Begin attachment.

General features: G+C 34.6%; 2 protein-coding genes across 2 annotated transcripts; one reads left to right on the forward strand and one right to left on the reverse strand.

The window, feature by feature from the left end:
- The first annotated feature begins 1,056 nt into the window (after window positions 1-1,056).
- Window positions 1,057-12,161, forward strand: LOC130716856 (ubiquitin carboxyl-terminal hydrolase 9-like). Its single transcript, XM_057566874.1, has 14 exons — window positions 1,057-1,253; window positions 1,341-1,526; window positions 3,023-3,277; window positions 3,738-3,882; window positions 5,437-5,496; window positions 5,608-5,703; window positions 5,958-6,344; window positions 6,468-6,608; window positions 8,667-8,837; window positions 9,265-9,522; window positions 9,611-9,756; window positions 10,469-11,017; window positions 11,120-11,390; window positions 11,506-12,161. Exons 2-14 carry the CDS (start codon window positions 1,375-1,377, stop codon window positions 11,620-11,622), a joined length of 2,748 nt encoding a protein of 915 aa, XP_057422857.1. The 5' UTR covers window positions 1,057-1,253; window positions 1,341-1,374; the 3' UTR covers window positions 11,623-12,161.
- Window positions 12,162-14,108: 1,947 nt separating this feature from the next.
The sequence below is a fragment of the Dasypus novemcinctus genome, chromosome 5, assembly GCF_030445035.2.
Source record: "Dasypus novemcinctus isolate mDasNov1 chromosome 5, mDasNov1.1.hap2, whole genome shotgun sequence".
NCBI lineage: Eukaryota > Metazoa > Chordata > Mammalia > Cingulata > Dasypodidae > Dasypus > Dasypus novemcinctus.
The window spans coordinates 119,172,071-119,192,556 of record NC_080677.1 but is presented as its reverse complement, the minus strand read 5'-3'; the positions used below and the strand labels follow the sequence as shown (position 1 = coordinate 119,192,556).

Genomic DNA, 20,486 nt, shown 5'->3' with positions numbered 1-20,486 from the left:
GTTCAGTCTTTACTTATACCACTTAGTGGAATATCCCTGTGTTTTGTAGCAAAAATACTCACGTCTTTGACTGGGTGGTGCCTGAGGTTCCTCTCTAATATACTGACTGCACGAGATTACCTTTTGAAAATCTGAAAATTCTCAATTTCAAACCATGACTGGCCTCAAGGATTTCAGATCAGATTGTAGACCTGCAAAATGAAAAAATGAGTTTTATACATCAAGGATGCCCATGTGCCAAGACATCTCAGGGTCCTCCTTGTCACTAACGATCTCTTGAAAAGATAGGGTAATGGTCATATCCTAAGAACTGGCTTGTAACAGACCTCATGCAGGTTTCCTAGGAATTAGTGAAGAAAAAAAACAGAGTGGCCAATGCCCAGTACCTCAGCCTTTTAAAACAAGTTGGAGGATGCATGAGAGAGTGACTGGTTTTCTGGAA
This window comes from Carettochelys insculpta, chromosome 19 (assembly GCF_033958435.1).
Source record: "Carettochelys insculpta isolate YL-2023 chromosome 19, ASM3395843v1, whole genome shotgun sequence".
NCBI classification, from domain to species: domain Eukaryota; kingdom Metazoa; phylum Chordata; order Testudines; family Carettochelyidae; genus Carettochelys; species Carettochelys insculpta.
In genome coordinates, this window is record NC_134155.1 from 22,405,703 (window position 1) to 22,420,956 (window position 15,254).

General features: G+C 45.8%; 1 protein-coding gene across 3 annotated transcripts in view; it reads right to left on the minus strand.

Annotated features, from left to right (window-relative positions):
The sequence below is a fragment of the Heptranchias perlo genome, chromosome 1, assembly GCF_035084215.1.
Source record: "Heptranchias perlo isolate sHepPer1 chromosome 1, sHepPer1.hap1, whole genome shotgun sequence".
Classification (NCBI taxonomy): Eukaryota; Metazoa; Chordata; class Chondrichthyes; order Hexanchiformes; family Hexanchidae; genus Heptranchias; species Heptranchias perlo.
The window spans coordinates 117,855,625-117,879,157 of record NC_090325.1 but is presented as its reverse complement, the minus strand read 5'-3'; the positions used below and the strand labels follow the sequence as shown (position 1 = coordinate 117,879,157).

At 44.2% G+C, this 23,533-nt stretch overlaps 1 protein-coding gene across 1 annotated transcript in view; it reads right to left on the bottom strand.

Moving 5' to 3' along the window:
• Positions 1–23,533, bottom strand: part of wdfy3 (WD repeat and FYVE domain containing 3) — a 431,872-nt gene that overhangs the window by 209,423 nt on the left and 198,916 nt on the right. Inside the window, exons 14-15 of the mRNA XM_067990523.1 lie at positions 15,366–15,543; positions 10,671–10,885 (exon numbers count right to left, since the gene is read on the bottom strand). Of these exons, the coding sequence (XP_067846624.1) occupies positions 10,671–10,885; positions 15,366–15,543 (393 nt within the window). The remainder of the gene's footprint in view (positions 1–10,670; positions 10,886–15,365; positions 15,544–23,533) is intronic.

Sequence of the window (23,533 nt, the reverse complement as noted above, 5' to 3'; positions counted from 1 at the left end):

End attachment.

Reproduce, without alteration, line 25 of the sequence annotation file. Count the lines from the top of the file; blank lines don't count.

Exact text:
Sequence of the window (23,533 nt, the reverse complement as noted above, 5' to 3'; positions counted from 1 at the left end):